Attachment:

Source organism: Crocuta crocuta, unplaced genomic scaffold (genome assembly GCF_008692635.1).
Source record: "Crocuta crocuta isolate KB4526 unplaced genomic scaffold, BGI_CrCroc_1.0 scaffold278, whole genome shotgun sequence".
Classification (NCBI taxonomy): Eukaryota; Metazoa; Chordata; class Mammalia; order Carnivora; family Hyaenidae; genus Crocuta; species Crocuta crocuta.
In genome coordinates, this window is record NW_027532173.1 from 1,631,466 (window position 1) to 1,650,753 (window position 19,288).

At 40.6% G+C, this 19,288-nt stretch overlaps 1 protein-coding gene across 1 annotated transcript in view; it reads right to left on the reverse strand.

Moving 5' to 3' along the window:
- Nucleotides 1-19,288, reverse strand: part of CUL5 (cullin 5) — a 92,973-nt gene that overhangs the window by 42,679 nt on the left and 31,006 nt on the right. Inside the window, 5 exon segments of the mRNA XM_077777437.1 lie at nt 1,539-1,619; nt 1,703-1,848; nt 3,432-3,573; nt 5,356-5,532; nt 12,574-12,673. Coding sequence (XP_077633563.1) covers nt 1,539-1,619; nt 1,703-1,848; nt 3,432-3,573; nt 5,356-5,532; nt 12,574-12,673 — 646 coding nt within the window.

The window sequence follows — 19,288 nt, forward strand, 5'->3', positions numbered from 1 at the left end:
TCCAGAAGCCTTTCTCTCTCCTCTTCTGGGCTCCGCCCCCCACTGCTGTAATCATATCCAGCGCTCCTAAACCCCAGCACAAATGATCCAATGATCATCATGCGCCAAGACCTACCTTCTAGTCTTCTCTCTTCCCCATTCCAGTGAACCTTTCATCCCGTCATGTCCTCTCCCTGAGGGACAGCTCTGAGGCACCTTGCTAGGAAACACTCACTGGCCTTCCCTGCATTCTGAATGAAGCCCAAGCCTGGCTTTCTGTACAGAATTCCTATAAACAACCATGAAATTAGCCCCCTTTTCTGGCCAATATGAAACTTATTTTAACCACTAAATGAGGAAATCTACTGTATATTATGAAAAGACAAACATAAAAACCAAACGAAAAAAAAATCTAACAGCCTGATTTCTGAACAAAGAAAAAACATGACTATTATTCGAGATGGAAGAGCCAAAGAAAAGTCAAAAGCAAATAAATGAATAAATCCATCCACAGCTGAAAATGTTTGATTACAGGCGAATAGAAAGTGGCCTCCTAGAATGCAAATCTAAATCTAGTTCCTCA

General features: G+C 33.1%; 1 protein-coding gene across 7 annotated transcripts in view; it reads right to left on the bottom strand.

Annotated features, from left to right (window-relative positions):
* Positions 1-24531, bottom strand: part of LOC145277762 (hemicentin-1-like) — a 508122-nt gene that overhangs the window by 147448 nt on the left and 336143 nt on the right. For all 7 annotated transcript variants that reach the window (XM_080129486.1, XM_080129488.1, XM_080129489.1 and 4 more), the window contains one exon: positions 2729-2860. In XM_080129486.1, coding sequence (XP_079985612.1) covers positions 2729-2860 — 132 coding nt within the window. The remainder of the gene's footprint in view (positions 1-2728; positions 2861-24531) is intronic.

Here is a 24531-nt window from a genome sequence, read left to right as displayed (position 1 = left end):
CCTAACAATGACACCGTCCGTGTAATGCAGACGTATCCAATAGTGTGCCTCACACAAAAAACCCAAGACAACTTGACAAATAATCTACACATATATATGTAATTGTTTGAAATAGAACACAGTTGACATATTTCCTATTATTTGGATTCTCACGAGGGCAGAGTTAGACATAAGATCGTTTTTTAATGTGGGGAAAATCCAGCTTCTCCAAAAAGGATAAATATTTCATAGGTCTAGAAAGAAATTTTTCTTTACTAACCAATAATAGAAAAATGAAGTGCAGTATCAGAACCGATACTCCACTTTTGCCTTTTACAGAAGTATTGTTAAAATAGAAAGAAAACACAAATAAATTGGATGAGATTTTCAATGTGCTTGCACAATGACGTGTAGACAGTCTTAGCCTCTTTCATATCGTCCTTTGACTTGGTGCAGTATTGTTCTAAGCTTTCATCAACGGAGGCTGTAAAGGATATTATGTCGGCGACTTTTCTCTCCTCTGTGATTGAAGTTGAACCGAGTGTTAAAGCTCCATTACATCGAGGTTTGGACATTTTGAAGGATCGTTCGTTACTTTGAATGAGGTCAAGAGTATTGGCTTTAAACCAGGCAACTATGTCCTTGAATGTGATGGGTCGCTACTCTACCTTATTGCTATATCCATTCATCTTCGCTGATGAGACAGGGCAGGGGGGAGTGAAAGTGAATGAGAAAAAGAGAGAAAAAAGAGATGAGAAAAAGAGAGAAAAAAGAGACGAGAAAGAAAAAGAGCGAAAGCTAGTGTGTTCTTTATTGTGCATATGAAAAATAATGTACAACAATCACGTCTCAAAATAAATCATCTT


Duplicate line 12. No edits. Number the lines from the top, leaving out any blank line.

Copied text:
* Positions 1-24531, bottom strand: part of LOC145277762 (hemicentin-1-like) — a 508122-nt gene that overhangs the window by 147448 nt on the left and 336143 nt on the right. For all 7 annotated transcript variants that reach the window (XM_080129486.1, XM_080129488.1, XM_080129489.1 and 4 more), the window contains one exon: positions 2729-2860. In XM_080129486.1, coding sequence (XP_079985612.1) covers positions 2729-2860 — 132 coding nt within the window. The remainder of the gene's footprint in view (positions 1-2728; positions 2861-24531) is intronic.